P Push-down force f flute height at the side wall I flute base width at the side wall h flute thickness at the side wall 11,, thickness of the planar area "h, thickness of the seal lip r= radial distance from the axis of revolution r, radius at the side wall r, radius of the planar area 16 P Pl i o E Youngs modulus v Poissons ratio 8 radial displacement of side wall in the sealed condition on the container u, mid surface radial displacement from the undeformed position a, radial displacement at the side wall during the push-down phase U rrEh f m/Pr dimensionless radial displacement during the push-down phase U the value of Up at the side wall (at p=l 0-,, peak radial stress in the structure during the push-down phase a P peak circumferential (hoop) stress during the pushdown phase 0- radial stress at the side wall during sealed phase, a measure of the sealing pressure In terms of the above parameters, the shell analysis gives the following formula for the push-down force, P, required to seat this closure:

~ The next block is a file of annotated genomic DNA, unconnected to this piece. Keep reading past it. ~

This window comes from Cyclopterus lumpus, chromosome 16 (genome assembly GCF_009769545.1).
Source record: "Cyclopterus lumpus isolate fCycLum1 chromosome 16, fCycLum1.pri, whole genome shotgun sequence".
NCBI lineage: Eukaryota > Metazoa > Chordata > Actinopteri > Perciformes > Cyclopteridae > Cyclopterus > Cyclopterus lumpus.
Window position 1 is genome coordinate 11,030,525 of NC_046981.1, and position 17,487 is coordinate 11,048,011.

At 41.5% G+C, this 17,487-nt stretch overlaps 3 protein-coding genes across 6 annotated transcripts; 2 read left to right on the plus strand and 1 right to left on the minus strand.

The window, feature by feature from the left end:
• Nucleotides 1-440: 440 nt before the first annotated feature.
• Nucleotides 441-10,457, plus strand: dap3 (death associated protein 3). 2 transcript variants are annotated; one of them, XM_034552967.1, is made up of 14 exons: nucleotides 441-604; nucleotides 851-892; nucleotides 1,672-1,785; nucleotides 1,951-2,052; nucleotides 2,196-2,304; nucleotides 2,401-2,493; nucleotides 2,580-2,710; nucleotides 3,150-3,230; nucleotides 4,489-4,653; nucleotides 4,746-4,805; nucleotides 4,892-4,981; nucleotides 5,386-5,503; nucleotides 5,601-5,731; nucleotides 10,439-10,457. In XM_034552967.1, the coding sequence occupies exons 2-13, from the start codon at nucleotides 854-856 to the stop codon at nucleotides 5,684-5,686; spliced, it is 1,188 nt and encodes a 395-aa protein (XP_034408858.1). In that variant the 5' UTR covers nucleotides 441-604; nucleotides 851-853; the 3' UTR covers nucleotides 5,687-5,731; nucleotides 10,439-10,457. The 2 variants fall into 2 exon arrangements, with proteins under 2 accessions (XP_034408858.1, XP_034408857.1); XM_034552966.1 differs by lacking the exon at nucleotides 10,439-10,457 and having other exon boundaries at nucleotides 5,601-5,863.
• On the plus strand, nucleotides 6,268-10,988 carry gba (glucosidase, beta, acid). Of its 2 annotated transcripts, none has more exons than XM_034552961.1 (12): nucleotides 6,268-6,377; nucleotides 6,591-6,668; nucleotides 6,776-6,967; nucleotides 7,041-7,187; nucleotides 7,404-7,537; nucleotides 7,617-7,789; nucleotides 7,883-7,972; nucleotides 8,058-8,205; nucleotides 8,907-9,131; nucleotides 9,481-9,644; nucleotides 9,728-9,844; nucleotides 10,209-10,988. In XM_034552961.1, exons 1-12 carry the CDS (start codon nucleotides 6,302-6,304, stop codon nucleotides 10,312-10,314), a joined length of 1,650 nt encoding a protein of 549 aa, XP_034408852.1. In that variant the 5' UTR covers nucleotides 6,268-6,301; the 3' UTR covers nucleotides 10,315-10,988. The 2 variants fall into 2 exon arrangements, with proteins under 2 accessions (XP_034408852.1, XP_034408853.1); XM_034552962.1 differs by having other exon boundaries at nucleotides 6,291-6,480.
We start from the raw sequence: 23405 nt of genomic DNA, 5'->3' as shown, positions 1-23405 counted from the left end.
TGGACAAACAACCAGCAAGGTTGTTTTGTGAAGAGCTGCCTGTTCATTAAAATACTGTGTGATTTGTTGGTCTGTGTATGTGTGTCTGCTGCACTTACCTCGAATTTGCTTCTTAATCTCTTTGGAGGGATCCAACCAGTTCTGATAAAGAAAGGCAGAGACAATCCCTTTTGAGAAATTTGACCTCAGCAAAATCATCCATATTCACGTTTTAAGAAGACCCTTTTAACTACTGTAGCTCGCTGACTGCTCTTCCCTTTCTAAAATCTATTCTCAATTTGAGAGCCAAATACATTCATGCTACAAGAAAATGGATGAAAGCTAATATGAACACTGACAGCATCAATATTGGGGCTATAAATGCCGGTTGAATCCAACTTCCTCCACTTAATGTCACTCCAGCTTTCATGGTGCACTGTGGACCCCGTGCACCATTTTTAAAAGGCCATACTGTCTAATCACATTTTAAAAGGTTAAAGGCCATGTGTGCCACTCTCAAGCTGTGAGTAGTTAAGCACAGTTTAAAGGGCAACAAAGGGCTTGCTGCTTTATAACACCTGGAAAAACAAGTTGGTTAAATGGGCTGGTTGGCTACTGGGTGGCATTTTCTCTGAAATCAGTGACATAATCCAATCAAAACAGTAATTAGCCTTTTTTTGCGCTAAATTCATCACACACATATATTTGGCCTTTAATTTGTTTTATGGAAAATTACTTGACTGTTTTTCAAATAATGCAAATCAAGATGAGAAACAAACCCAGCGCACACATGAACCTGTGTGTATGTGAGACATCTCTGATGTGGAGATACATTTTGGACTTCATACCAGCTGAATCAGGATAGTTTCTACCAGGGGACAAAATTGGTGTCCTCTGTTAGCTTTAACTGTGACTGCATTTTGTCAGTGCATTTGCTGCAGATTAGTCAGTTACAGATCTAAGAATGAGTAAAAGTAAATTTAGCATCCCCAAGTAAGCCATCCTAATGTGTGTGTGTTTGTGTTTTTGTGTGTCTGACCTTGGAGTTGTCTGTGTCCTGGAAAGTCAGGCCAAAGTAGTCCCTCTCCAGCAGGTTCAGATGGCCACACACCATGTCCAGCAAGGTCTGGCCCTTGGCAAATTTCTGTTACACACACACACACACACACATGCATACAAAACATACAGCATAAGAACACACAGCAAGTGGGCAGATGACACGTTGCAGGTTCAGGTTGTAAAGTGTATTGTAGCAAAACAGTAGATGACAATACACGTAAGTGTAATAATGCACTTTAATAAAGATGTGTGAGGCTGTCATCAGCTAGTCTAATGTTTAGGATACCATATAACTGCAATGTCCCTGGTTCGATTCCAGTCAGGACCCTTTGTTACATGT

ferential peak stresses U p and 0-9,- are calculated from the following formulas:

" PU Eu or! (Trl a (Tr!' 77 0/11 r 0 PU E a 0'0! 0'01-* 0 O'sr [4] 'Il'hufn '0 where m l and (791 *211'6 obtained by a computerized structural analysis and depend only on the same seven structural parameters as U,,.

By varying the structural parameters, one learns from Formulas [l], [2], [3] and [4] that the radial contraction per unit push-down force for a corrugated seal is much larger than that for a flat seal even if the latter is determined by a nonlinear plate analysis. The radial contraction for smooth conical seal, an isotropic shell, whose meridional slope is about one-half of the uppermost flute portion 38, approximates that of the corrugated seal only when the side wall is very stiff and is only one-third of the latter if the side wall is relatively flexible. The smooth conical arrangement, however, has at least one possible disadvantage in that the peak stresses produced in it are about twice as high as those created in the corrugated seal.